You can walk into basically any department or electronics store right now and be overwhelmed with the assortment of Bluetooth speakers. And when you start to dig in online, the competition gets even tighter - there are so many legitimately good options available today, it can be incredibly challenging to pick the one worth your hard-earned dollars.
As a result, manufacturers are looking to things other than just sound quality to give their offering an edge. Things like size/form factor and available accessories are starting to be much more important than they were this time a couple of years ago, which is exactly why the Transit XS from Soen ($130 retail) was born.
This speaker, which started its life on Kickstarter, is one of the thinnest and overall sleekest on the market today. It also features a 1/4" tripod mount on the back, allowing it to be used in situations where other speakers fall short, as well as creating a practical way of attaching various mounts.
That's a pretty cool feature, and the speaker even ships with an awesome little clip that can be used to strap it to a backpack or put on a belt. I super dig that. Otherwise, it's a pretty classy-looking little guy, with a nice high-end matte black and aluminum color scheme (white, red, and purple units are also available) and a modern trapezoid shape. The XS' controls are a simple three-button configuration (volume and play/pause), all of which can be found on the top. The power button, auxiliary-in, and microUSB charging port are all on the left side, and the bass reflex port is on the right. That's pretty much it. Super simple.
When it comes to sound quality, one word sums up the Transit XS: wow. A lot of manufacturers make some sort of claim about their small speaker sounding big, but this one actually delivers. The sound is definitely bigger than the speaker, no contest - I've tested speakers twice this size that can't deliver the crisp bass that's produced by the XS' tiny package, which is very impressive. Apparently Soen uses something they call "Momentum Port" to make the bass so prominent, which works as a "virtual subwoofer." I normally don't buy into buzzword-laden junk like that, but with one listen, they made a believer out of this skeptic. Good job, Soen.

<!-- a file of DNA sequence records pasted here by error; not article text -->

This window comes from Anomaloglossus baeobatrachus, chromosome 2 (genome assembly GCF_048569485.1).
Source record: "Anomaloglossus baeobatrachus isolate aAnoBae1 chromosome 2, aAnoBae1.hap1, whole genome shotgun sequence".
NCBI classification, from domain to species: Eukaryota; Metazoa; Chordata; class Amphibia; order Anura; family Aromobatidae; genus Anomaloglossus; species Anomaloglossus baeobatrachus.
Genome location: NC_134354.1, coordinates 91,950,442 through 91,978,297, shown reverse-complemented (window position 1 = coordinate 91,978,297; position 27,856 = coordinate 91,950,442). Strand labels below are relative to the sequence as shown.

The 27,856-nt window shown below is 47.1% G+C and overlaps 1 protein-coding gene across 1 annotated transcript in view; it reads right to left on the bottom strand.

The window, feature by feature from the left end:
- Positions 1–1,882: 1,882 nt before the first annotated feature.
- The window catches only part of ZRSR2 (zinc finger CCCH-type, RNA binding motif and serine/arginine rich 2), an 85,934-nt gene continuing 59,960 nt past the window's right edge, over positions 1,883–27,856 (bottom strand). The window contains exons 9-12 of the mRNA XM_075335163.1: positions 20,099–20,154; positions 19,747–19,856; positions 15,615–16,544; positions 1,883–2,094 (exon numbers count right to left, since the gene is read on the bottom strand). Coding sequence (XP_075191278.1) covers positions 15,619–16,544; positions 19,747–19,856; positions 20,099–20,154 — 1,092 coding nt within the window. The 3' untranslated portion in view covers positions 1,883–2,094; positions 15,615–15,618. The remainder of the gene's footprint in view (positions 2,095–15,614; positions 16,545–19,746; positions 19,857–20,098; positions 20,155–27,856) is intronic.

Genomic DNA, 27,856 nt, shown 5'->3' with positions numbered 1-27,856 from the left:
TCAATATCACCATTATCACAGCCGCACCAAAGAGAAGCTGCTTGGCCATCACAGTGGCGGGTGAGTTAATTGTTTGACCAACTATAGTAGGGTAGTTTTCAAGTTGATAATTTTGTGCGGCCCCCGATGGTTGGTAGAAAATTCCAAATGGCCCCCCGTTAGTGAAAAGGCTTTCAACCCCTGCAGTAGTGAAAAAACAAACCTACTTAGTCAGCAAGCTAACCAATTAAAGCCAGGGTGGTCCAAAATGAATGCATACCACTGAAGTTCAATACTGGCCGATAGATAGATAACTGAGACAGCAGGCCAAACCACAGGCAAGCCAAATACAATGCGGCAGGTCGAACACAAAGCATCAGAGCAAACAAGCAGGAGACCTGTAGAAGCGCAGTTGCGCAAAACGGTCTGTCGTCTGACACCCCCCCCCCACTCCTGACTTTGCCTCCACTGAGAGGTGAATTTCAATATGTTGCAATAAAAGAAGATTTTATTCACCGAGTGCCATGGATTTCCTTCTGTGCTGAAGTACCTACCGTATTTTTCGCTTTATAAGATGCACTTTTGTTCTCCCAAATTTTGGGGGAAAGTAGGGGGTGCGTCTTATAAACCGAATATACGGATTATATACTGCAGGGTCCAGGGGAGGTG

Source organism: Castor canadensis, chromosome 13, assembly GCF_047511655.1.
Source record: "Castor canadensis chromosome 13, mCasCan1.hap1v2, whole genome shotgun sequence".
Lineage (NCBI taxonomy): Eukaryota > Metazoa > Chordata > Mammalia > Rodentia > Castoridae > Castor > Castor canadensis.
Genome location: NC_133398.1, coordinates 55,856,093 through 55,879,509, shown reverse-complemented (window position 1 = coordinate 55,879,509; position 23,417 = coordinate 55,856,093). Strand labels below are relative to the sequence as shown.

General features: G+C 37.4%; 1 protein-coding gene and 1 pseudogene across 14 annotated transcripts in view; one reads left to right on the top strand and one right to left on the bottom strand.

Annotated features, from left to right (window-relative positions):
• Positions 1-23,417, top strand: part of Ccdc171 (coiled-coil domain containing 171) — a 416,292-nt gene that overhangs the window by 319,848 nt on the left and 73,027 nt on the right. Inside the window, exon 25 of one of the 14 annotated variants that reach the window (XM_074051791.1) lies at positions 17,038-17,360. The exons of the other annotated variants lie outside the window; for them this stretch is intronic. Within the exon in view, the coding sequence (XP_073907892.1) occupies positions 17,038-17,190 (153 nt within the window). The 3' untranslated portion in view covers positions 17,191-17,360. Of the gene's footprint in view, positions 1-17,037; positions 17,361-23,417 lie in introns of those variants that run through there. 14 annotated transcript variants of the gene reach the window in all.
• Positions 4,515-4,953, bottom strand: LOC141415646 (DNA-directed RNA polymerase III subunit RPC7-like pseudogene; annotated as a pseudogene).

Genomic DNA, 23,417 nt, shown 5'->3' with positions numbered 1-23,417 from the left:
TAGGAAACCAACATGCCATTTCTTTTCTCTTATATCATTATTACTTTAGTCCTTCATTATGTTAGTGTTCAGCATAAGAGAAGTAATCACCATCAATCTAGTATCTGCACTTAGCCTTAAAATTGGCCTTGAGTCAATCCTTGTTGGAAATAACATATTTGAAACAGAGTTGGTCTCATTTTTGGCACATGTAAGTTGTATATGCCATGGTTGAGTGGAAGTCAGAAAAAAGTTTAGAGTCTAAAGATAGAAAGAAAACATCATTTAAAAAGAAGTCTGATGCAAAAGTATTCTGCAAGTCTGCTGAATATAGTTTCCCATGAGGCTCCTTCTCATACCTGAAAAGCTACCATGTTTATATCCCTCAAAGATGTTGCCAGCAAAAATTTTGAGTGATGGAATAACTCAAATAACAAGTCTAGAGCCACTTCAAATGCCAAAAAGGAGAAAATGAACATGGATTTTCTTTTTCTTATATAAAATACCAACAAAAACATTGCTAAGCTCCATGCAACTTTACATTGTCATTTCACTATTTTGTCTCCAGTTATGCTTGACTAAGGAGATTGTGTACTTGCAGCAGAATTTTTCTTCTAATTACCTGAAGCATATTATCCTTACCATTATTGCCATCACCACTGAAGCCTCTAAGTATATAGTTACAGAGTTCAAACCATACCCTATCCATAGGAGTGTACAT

I've tested speakers twice this size that can't deliver the crisp bass that's produced by the XS' tiny package.
But it's not all about that bass, 'bout that bass (I'm sorry). The XS delivers on the other end too - the treble and mids are also on point. There's really no overabundance of anything with this speaker; it's a well-balanced, well-calibrated listening experience, especially if the listener uses a software EQ (as I do) to dial in exactly what they want to hear. I typically go for the Rock preset in Play Music, with the Bass Boost and Surround Sound set to "1." This scoops some of that midrange out, which always sounds best to me. Of course, your ears may prefer something different, but that doesn't really matter - the Transit XS can deliver, regardless of preset. Or no preset. It's just a good-sounding speaker.
Overall, I highly recommend the Transit XS. It easily gives other speakers of this form factor - like the Jawbone Mini Jambox and Soundfreaq Pocket Kick - a run for their money. Of course, it's also more expensive than both of those options, about $30 more than a Mini Jambox, and $50 more than the Pocket Kick. It does sound better than both, however, so it's probably worth the price bump if you want the best sound you can get from a compact speaker.